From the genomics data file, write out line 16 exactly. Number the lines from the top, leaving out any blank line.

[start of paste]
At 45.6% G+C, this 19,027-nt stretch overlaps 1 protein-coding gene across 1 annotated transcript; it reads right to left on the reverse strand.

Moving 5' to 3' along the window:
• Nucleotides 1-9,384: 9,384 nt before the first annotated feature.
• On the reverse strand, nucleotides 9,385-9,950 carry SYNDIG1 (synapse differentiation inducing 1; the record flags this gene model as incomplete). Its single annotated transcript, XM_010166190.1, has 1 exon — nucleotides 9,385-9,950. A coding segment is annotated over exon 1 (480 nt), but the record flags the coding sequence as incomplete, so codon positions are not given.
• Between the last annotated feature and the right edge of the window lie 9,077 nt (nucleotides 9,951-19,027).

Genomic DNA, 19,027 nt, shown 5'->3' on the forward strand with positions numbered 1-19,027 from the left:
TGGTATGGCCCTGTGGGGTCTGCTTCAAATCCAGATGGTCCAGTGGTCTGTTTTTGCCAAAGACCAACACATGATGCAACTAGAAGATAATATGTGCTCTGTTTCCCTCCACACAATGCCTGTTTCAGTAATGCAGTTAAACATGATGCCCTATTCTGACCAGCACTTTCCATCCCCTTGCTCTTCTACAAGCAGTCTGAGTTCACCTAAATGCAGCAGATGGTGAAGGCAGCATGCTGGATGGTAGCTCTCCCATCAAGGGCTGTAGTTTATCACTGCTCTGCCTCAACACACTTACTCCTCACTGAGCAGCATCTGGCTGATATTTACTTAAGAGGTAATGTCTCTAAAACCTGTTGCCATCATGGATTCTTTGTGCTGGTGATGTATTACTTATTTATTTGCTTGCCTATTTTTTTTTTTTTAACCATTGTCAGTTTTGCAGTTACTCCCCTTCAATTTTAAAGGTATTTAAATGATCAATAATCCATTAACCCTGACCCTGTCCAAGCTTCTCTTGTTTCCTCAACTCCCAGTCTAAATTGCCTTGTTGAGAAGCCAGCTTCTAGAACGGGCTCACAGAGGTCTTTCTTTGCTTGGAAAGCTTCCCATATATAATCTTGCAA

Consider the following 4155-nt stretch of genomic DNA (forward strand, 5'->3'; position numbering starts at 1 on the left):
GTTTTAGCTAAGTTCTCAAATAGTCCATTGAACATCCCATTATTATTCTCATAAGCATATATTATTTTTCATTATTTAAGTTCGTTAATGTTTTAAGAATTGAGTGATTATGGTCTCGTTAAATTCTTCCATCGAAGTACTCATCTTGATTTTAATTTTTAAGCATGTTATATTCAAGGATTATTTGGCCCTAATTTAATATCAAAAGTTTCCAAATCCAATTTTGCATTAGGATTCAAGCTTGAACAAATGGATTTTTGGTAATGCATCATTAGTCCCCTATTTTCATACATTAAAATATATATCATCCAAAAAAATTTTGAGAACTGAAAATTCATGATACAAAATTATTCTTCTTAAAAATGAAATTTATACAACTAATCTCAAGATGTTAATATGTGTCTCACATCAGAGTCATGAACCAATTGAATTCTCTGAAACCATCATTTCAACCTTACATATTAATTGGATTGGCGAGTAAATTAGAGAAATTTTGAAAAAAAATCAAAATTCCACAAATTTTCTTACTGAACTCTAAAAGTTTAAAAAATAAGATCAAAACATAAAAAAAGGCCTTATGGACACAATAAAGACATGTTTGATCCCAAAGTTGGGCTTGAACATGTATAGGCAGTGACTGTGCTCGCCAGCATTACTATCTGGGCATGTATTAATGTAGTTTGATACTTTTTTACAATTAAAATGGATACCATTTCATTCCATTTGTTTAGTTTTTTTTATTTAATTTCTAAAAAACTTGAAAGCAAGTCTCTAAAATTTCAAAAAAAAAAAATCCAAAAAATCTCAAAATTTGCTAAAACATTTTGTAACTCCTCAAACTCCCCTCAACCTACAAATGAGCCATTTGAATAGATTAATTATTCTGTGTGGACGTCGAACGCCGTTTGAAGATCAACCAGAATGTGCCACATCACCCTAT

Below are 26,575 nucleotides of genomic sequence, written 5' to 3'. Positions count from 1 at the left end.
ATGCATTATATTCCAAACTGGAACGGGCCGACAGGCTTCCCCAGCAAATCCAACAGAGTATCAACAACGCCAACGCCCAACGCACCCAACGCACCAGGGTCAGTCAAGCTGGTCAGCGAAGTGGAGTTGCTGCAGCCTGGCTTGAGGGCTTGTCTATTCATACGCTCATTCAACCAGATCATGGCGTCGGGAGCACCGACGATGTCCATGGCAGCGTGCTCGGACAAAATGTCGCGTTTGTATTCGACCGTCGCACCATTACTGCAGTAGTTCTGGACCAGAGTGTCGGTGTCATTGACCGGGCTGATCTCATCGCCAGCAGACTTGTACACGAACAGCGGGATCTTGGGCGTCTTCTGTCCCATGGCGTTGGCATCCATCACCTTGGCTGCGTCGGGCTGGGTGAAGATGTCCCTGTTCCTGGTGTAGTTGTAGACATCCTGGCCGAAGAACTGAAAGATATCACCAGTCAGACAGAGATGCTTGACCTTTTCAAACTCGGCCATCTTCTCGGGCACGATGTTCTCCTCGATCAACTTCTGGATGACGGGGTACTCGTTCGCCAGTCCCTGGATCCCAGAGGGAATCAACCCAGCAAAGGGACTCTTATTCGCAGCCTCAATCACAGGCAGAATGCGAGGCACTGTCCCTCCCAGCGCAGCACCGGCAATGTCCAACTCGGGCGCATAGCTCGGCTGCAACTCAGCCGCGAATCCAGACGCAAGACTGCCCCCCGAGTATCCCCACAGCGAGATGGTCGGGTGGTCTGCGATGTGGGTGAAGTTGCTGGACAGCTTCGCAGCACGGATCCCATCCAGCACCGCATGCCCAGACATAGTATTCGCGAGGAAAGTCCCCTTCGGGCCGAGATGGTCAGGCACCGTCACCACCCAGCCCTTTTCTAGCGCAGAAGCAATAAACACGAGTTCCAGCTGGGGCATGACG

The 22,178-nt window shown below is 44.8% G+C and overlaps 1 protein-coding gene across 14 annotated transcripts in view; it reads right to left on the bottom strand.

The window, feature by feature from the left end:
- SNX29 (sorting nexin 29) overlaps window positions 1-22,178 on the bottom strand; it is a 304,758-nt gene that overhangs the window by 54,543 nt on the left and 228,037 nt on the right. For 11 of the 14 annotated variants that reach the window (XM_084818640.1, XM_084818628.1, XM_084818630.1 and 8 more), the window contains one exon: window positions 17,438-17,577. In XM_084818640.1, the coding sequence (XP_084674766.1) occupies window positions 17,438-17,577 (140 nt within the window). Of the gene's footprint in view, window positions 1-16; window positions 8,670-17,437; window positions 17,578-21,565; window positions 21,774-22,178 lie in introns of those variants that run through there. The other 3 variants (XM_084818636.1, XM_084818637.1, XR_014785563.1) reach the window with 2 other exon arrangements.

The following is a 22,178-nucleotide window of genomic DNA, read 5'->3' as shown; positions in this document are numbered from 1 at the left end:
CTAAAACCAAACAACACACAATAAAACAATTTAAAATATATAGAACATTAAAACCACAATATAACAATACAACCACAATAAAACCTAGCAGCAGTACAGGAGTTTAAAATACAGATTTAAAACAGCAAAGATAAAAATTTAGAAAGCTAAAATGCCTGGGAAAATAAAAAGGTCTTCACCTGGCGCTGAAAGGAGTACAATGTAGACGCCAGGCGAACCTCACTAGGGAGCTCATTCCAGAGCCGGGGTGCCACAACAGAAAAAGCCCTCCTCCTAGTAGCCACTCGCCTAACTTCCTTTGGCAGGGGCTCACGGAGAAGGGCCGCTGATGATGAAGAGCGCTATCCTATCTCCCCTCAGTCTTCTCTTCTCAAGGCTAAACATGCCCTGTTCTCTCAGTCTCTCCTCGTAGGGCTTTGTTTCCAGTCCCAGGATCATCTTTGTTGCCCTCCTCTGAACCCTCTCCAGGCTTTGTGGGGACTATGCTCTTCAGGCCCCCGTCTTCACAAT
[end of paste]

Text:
CTAAAACCAAACAACACACAATAAAACAATTTAAAATATATAGAACATTAAAACCACAATATAACAATACAACCACAATAAAACCTAGCAGCAGTACAGGAGTTTAAAATACAGATTTAAAACAGCAAAGATAAAAATTTAGAAAGCTAAAATGCCTGGGAAAATAAAAAGGTCTTCACCTGGCGCTGAAAGGAGTACAATGTAGACGCCAGGCGAACCTCACTAGGGAGCTCATTCCAGAGCCGGGGTGCCACAACAGAAAAAGCCCTCCTCCTAGTAGCCACTCGCCTAACTTCCTTTGGCAGGGGCTCACGGAGAAGGGCCGCTGATGATGAAGAGCGCTATCCTATCTCCCCTCAGTCTTCTCTTCTCAAGGCTAAACATGCCCTGTTCTCTCAGTCTCTCCTCGTAGGGCTTTGTTTCCAGTCCCAGGATCATCTTTGTTGCCCTCCTCTGAACCCTCTCCAGGCTTTGTGGGGACTATGCTCTTCAGGCCCCCGTCTTCACAAT